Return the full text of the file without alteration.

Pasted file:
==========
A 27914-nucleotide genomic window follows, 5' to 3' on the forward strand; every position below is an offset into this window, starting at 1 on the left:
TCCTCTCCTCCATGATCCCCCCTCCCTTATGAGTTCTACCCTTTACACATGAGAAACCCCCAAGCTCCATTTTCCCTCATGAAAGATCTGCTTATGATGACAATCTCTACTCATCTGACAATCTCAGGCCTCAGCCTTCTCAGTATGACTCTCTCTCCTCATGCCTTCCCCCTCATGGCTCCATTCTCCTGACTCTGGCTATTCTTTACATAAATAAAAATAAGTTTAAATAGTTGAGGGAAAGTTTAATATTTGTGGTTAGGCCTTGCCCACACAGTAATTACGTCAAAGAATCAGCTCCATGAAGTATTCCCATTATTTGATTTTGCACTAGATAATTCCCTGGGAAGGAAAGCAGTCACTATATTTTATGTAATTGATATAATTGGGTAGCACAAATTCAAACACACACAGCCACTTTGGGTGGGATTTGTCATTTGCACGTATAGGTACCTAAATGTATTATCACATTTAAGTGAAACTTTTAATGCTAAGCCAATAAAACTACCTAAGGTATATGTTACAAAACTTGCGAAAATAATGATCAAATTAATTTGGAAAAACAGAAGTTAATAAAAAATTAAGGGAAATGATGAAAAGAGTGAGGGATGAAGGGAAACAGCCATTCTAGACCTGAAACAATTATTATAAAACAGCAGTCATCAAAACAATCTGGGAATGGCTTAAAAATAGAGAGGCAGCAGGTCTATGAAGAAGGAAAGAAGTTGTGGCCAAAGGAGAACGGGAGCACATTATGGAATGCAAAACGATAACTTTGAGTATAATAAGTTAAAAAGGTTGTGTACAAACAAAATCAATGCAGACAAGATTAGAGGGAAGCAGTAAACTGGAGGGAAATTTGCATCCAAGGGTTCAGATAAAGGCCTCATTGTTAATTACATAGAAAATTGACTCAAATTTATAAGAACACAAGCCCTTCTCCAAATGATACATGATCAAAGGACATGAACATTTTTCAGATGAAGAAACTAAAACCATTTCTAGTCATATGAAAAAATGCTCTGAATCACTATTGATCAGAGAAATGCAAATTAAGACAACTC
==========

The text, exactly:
A 27914-nucleotide genomic window follows, 5' to 3' on the forward strand; every position below is an offset into this window, starting at 1 on the left:
TCCTCTCCTCCATGATCCCCCCTCCCTTATGAGTTCTACCCTTTACACATGAGAAACCCCCAAGCTCCATTTTCCCTCATGAAAGATCTGCTTATGATGACAATCTCTACTCATCTGACAATCTCAGGCCTCAGCCTTCTCAGTATGACTCTCTCTCCTCATGCCTTCCCCCTCATGGCTCCATTCTCCTGACTCTGGCTATTCTTTACATAAATAAAAATAAGTTTAAATAGTTGAGGGAAAGTTTAATATTTGTGGTTAGGCCTTGCCCACACAGTAATTACGTCAAAGAATCAGCTCCATGAAGTATTCCCATTATTTGATTTTGCACTAGATAATTCCCTGGGAAGGAAAGCAGTCACTATATTTTATGTAATTGATATAATTGGGTAGCACAAATTCAAACACACACAGCCACTTTGGGTGGGATTTGTCATTTGCACGTATAGGTACCTAAATGTATTATCACATTTAAGTGAAACTTTTAATGCTAAGCCAATAAAACTACCTAAGGTATATGTTACAAAACTTGCGAAAATAATGATCAAATTAATTTGGAAAAACAGAAGTTAATAAAAAATTAAGGGAAATGATGAAAAGAGTGAGGGATGAAGGGAAACAGCCATTCTAGACCTGAAACAATTATTATAAAACAGCAGTCATCAAAACAATCTGGGAATGGCTTAAAAATAGAGAGGCAGCAGGTCTATGAAGAAGGAAAGAAGTTGTGGCCAAAGGAGAACGGGAGCACATTATGGAATGCAAAACGATAACTTTGAGTATAATAAGTTAAAAAGGTTGTGTACAAACAAAATCAATGCAGACAAGATTAGAGGGAAGCAGTAAACTGGAGGGAAATTTGCATCCAAGGGTTCAGATAAAGGCCTCATTGTTAATTACATAGAAAATTGACTCAAATTTATAAGAACACAAGCCCTTCTCCAAATGATACATGATCAAAGGACATGAACATTTTTCAGATGAAGAAACTAAAACCATTTCTAGTCATATGAAAAAATGCTCTGAATCACTATTGATCAGAGAAATGCAAATTAAGACAACTC